Next Up for Carbon Accounting: ‘Cradle-to-Border’ Emissions



Border carbon adjustments are gaining momentum in Washington as a way to reward trade in low-carbon goods and boost clean, U.S. manufacturers. To implement a fair and effective border adjustment system, we need an accurate accounting framework that allows us to appropriately adjust for the emissions associated with making a good when it enters the U.S. market or is exported by a U.S. manufacturer. We propose a “cradle-to-border” accounting framework for carbon emissions.      

Current emissions reporting takes various forms. The United States, for example, reports emissions from the electricity, industrial, transportation, and residential sectors based on data submitted by large facilities and fuel suppliers. 

Many companies also engage in voluntary reporting, which often takes the form of “cradle-to-grave” reporting. This reporting captures on-site emissions; the emissions associated with energy purchases; and, when possible, the emissions associated with material inputs, product usage, and product disposal.           

For a car, cradle-to-grave emissions accounting would include the emissions associated with producing all the steel, aluminum, glass, and other materials used as inputs, as well as emissions from assembly and shipping. It would also capture the emissions that the car is likely to produce during its useful life, plus any emissions associated with disposal. This broad accounting is also referred to as life-cycle analysis. 

A border adjustment is designed to address emissions that occur prior to importation or exportation. An appropriate accounting framework for a border adjustment should ensure that imports can be held accountable for emissions associated with the good’s manufacture and transportation before arriving at the U.S. border. Likewise, exports are credited for any carbon, regulatory, compliance, or border adjustment charges incorporated in the cost of a good bound for a foreign market.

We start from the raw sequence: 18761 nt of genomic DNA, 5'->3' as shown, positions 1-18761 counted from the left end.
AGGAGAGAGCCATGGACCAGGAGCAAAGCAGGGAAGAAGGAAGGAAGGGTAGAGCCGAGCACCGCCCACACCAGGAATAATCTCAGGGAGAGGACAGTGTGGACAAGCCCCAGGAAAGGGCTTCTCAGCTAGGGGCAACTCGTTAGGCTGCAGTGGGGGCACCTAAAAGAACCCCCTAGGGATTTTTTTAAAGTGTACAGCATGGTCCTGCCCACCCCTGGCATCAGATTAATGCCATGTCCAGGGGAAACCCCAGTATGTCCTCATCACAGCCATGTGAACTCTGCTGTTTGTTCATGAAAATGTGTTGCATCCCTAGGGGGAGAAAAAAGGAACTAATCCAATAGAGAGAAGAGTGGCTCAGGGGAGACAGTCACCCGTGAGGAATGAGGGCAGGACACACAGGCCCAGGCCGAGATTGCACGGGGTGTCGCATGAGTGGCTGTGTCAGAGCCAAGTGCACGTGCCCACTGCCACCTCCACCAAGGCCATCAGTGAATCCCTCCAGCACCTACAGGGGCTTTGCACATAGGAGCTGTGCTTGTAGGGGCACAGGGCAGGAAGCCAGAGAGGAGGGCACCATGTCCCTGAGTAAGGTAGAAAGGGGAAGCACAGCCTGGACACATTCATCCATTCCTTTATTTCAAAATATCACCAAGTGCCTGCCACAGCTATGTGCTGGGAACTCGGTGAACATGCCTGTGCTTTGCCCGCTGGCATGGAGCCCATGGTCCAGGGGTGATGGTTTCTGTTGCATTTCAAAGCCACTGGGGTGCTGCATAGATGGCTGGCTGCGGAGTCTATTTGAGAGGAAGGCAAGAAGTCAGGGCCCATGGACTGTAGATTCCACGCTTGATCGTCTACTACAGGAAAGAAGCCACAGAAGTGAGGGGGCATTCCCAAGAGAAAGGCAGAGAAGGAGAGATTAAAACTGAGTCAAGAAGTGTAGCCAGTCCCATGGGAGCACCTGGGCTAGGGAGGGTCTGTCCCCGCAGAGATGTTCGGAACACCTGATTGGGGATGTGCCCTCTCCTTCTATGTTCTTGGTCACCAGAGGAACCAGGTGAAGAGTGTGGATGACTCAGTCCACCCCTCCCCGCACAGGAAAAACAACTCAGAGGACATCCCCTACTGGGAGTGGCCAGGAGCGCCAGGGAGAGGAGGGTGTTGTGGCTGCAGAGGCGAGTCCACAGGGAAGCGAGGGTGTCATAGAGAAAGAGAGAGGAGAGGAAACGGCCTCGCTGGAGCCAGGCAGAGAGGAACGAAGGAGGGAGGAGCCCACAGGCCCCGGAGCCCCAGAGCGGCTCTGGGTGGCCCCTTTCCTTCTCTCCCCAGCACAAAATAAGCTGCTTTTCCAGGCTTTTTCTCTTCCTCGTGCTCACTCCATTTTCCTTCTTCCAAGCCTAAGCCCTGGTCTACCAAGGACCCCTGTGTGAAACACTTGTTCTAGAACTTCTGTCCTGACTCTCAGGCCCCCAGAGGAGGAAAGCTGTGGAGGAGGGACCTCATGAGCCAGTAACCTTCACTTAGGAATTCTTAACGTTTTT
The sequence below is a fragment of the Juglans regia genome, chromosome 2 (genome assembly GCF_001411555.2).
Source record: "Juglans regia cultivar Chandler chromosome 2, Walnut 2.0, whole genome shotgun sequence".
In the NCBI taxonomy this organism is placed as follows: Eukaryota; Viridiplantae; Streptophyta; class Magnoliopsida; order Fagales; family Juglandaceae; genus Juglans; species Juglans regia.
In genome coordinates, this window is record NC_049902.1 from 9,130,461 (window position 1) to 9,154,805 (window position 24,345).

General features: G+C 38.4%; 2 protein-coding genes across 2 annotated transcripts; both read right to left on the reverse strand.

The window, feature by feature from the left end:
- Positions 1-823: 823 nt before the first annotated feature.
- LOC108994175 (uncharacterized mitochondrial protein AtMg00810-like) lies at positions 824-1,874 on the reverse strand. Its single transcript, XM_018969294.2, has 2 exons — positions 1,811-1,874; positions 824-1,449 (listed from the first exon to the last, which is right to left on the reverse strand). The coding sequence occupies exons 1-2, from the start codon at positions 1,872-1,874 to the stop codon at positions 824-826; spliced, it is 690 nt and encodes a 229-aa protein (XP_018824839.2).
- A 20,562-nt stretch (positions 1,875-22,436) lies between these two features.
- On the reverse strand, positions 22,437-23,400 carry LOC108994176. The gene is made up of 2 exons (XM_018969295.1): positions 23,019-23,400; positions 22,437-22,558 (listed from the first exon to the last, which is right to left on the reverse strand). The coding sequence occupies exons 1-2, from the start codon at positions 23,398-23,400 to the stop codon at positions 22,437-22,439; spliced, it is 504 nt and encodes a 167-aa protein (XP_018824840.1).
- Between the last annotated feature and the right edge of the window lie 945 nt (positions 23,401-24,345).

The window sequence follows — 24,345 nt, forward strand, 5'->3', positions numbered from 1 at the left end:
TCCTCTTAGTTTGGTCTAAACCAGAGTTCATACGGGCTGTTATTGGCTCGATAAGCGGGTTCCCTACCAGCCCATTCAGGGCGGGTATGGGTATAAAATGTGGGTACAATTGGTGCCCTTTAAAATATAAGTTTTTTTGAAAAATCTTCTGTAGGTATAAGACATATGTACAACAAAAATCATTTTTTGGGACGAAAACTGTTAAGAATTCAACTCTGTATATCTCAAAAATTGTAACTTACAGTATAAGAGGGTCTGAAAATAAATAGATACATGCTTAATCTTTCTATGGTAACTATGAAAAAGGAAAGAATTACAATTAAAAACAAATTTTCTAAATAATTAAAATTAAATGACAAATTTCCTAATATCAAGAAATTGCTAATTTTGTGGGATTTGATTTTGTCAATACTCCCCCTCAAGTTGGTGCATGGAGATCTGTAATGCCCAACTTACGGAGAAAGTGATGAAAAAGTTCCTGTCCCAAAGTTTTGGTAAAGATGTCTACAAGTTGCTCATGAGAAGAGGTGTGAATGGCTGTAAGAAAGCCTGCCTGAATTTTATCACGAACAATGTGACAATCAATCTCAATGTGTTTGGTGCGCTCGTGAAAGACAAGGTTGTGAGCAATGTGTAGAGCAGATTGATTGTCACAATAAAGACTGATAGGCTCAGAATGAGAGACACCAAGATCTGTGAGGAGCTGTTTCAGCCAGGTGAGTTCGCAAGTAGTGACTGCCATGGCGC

Full life-cycle analysis is useful in many contexts but is overly inclusive for a border adjustment. Here’s why.

Let’s return to the car example. When an imported car is driven in the U.S., all the emissions associated with powering the vehicle are already accounted for in data on domestic fuel sales and electricity generation emissions. Likewise, any freight emissions to bring the car from the port of entry to the dealership where it is sold, as well as any end-of-life emissions, are captured in domestic emissions data. So, a full life-cycle analysis to apply a border adjustment for a product like a car would double count any emissions that occur after it is imported. 

By contrast, the cradle-to-border approach counts only the relevant emissions. Applied to imports, this accounting standard captures the emissions generated outside the U.S. that are associated with manufacturing a good and bringing it to the border. For exports destined for a foreign market with different energy and climate policies, the cradle-to-border standard would capture all the emissions associated with making a good up until the point it is exported. 

There’s also the scope of emissions to consider. If the border adjustment aims to capture all greenhouse gases, we might rely on the “Greenhouse Gas Index,” a measure of greenhouse gas intensity that includes non-CO2 gases such as methane and hydrofluorocarbons. If the border adjustment captures just those emissions for which we have relatively robust international reporting, we would restrict the accounting framework to CO2 emissions.

Most of the data we need to estimate cradle-to-border emissions is publicly reported, and the rest is collected by industry. Assuming appropriate access to data, a cradle-to-border accounting standard would capture: 

  • Onsite combustion and process emissions from facilities used in the manufacture of a good; 
  • Emissions associated with energy (e.g., electricity or steam) consumed during the production process; and 
  • Emissions associated with the production of inputs that are consumed during the production process or embodied in the final product. 

It also includes, at least in principle, transportation emissions between points in the production process and in getting the final product to the U.S. border. 

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